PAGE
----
From starch to finish: Swetha Sivakumar on how grain gets puffed - Hindustan Times
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From starch to finish: Swetha Sivakumar on how grain gets puffed

BySwetha Sivakumar
Jul 24, 2023 06:24 PM IST

What turns dry flour into a pillowy mass? What does it take to make a grain of rice balloon? Take a look, in this week’s Sound Bites.

Do corn starch and wheat flour have moisture in them?

Puffed rice is used in snacks such as Rice Krispies. To make rice puff, the temperature of the grain must be raised extremely fast; the moisture within rapidly turns to steam. This steam holds so much energy, it expands the starches within like a balloon. (Adobe Stock) PREMIUM
Puffed rice is used in snacks such as Rice Krispies. To make rice puff, the temperature of the grain must be raised extremely fast; the moisture within rapidly turns to steam. This steam holds so much energy, it expands the starches within like a balloon. (Adobe Stock)

In 1901, a botanist in New York named Alexander P Anderson decided to, once and for all, find out. So he packed a bit of each of these two flours in two test tubes, hermetically sealed them, and placed them in an oven set to 260 degrees Celsius.

After a while, he took them out and they seemed unchanged, until he shattered the tubes with a hammer.

Each flour instantly expanded and morphed into a “porous puffed mass, white as snow”, he wrote in his laboratory notes. Indicating? The presence of moisture.

Here’s why.

We now know that most grain flours are 12% to 14% moisture. As the starch is heated in the oven, the moisture turns to steam. When Anderson shattered the tubes, there was a sudden drop in air pressure. The steam that had been contained in the containers was now free to expand and escape; but before it could, the starch molecules, which had been desperately seeking water to replace the moisture they had lost, clung to the steam.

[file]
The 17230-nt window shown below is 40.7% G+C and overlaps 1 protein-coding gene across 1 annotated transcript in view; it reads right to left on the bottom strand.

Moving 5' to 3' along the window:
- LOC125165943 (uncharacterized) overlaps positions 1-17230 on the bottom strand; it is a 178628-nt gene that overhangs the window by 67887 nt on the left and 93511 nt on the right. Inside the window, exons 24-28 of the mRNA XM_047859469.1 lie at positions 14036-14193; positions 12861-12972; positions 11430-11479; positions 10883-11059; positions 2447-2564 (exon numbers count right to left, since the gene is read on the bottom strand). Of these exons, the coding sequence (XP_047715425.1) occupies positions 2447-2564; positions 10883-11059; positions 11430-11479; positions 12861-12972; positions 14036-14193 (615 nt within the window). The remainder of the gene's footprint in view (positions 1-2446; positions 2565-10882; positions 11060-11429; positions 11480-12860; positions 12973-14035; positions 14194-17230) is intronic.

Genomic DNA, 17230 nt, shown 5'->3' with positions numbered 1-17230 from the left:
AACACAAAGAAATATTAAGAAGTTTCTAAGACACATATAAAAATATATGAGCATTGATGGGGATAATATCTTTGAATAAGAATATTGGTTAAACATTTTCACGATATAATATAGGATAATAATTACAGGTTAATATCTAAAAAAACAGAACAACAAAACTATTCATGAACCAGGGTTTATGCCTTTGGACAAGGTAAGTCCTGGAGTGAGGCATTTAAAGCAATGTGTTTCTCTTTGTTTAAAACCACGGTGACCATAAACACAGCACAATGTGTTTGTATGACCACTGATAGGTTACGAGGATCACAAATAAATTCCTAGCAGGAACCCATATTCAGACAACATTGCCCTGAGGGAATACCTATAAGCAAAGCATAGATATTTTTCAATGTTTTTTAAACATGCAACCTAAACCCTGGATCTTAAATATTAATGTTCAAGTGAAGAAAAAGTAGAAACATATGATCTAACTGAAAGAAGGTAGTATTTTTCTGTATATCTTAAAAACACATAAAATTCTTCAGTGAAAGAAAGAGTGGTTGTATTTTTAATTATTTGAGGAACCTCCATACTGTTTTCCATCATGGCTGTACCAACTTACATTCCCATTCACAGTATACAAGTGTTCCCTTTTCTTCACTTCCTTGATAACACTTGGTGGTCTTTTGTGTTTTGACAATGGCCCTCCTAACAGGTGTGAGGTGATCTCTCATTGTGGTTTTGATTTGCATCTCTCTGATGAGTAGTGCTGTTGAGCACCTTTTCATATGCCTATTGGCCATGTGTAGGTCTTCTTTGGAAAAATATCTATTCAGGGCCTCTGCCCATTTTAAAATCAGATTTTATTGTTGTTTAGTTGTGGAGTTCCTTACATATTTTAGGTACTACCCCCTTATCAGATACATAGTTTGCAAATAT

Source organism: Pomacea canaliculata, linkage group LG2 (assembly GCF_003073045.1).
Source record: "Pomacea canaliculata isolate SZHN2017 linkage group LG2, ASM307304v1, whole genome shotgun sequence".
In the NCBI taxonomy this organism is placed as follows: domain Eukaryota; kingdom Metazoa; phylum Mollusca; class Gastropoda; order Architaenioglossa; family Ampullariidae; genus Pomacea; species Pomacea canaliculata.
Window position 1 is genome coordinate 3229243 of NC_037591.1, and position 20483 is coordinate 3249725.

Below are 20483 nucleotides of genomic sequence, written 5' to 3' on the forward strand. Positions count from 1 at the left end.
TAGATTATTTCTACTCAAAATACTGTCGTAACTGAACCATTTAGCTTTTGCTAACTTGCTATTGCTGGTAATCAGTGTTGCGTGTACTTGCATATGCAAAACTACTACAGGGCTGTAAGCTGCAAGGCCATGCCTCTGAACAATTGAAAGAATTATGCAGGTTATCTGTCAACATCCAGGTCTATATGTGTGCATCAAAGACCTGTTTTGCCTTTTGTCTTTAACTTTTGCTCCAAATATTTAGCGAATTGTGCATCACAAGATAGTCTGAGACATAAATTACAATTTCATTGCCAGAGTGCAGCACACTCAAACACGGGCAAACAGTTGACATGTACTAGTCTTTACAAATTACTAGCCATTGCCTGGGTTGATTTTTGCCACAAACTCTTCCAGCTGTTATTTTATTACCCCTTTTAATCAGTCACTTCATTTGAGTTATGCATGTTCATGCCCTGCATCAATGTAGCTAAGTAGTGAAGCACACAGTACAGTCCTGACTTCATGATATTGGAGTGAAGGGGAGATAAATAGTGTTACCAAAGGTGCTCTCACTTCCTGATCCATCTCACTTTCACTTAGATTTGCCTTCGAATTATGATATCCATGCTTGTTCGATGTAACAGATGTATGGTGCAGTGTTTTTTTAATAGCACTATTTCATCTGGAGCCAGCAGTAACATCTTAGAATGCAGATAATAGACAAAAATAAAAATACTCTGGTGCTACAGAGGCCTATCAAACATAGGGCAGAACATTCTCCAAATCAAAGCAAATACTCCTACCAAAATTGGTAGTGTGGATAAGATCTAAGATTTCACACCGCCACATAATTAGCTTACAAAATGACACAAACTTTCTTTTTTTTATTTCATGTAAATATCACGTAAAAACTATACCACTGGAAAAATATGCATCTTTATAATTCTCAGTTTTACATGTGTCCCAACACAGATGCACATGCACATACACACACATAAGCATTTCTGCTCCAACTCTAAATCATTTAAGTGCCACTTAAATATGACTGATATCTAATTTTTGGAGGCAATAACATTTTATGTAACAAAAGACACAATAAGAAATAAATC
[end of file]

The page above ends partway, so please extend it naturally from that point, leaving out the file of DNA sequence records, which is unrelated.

The result was that the fleeing water vapour simultaneously cooked the starch (when raw starches are exposed to moisture and temperatures above 60 degrees Celsius, the bonds holding them in their compact, dry state are broken and they form a gel-like network) and expanded it (this network is stretched to its maximum limit by the expanding water vapour), creating the pillowy masses.

In 1902, Anderson was granted a patent for this “dry method of swelling starch materials of all kinds to render them porous”. While his process may have been new, the principles were already in use centuries earlier, in India.

In the traditional technique for making puffed rice, the element manipulated is temperature, not air pressure. The temperature of the grain is raised so rapidly that the moisture in it turns to steam. That steam contains so much energy that it expands the starches within the grain like a balloon. The technical term for this is high-temperature short-time (HTST) heating.

It is a process used by street-food vendors, intuitively and through hereditary know-how. As with the tapri recipe for masala chai, the makers may never know why they do things as they do them, but the science nonetheless moulds the process and the result.(Click herefor a peek into the incredible science of masala chai.)

For puffed rice, vendors use sand or salt to achieve the high temperatures required. Simple as this sounds, it takes hours of practice and considerable skill to get it right. Several parameters must be balanced. If the temperature of the mix falls too low (<200 degrees Celsius), the mumra will be chewy rather than crisp. Too high (>270 degrees Celsius), and the grains begin to get discoloured, going from a fresh white to shades of brown and grey.

Toss the rice for too long and too much moisture is lost, leaving the mumra hard rather than crunchy. Take it off the heat too soon and the vendor loses volume; the grain will not have expanded as much as it could have.

Machines replace human skill (and variability) in manufacturing plants. Gun-puffing and extrusion-puffing machines are used to create puffed-grain snacks such as Cheetos and Rice Krispies. The puffed grains come out of this process with moisture levels of 5% to 7%. Even fresh out of the machines, they don’t have the audible crunch that is so key to the experience of eating such foods.

So, they undergo a drying process, where moisture levels drop to the required 1% to 3%. They are then coated with sugars or oils, and sealed into nitrogen-filled packets, to keep moisture from degrading their crunch through their long shelf life. As a result of the many processing steps, some vitamins and amino acids are lost.

I say, enjoy everything in moderation. I am partial to fresh mumra; in bhel puri, or with just a sprinkling of peanuts and coriander. And to go with it, a cup of that other ancient treat: the perfectly balanced chai.

(To reach Swetha Sivakumar with questions or feedback, email upgrademyfood@gmail.com)

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